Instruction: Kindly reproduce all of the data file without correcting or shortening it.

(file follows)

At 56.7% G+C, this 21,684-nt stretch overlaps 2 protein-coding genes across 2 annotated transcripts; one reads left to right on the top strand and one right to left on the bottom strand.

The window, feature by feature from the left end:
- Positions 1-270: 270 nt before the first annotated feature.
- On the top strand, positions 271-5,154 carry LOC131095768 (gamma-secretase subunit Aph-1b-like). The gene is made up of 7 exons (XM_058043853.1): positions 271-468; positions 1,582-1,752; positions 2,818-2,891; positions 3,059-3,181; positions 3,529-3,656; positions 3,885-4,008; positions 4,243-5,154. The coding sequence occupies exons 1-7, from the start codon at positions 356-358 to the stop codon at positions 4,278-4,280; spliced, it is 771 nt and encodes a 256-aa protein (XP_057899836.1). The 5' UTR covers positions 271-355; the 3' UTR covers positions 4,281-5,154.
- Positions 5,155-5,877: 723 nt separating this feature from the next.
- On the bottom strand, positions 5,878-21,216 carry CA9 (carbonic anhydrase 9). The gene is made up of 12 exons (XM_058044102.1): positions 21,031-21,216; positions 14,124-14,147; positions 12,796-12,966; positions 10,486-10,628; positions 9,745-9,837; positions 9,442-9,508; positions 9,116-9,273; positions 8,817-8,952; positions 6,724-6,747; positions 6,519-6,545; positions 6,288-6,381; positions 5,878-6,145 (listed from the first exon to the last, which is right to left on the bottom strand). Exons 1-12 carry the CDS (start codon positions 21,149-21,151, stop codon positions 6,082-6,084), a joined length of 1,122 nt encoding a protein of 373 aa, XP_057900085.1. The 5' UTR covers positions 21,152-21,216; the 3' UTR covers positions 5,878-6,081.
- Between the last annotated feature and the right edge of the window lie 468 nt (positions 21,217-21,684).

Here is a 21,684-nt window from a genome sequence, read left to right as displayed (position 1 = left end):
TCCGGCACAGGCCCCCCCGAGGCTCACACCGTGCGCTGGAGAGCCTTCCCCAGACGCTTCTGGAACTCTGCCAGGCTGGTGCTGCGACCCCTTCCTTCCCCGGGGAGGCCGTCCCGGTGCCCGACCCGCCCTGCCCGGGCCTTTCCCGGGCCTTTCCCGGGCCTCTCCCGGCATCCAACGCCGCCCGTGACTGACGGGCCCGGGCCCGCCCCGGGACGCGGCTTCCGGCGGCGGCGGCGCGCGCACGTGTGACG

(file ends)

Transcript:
At 56.7% G+C, this 21,684-nt stretch overlaps 2 protein-coding genes across 2 annotated transcripts; one reads left to right on the top strand and one right to left on the bottom strand.

The window, feature by feature from the left end:
- Positions 1-270: 270 nt before the first annotated feature.
- On the top strand, positions 271-5,154 carry LOC131095768 (gamma-secretase subunit Aph-1b-like). The gene is made up of 7 exons (XM_058043853.1): positions 271-468; positions 1,582-1,752; positions 2,818-2,891; positions 3,059-3,181; positions 3,529-3,656; positions 3,885-4,008; positions 4,243-5,154. The coding sequence occupies exons 1-7, from the start codon at positions 356-358 to the stop codon at positions 4,278-4,280; spliced, it is 771 nt and encodes a 256-aa protein (XP_057899836.1). The 5' UTR covers positions 271-355; the 3' UTR covers positions 4,281-5,154.
- Positions 5,155-5,877: 723 nt separating this feature from the next.
- On the bottom strand, positions 5,878-21,216 carry CA9 (carbonic anhydrase 9). The gene is made up of 12 exons (XM_058044102.1): positions 21,031-21,216; positions 14,124-14,147; positions 12,796-12,966; positions 10,486-10,628; positions 9,745-9,837; positions 9,442-9,508; positions 9,116-9,273; positions 8,817-8,952; positions 6,724-6,747; positions 6,519-6,545; positions 6,288-6,381; positions 5,878-6,145 (listed from the first exon to the last, which is right to left on the bottom strand). Exons 1-12 carry the CDS (start codon positions 21,149-21,151, stop codon positions 6,082-6,084), a joined length of 1,122 nt encoding a protein of 373 aa, XP_057900085.1. The 5' UTR covers positions 21,152-21,216; the 3' UTR covers positions 5,878-6,081.
- Between the last annotated feature and the right edge of the window lie 468 nt (positions 21,217-21,684).

Here is a 21,684-nt window from a genome sequence, read left to right as displayed (position 1 = left end):
TCCGGCACAGGCCCCCCCGAGGCTCACACCGTGCGCTGGAGAGCCTTCCCCAGACGCTTCTGGAACTCTGCCAGGCTGGTGCTGCGACCCCTTCCTTCCCCGGGGAGGCCGTCCCGGTGCCCGACCCGCCCTGCCCGGGCCTTTCCCGGGCCTTTCCCGGGCCTCTCCCGGCATCCAACGCCGCCCGTGACTGACGGGCCCGGGCCCGCCCCGGGACGCGGCTTCCGGCGGCGGCGGCGCGCGCACGTGTGACG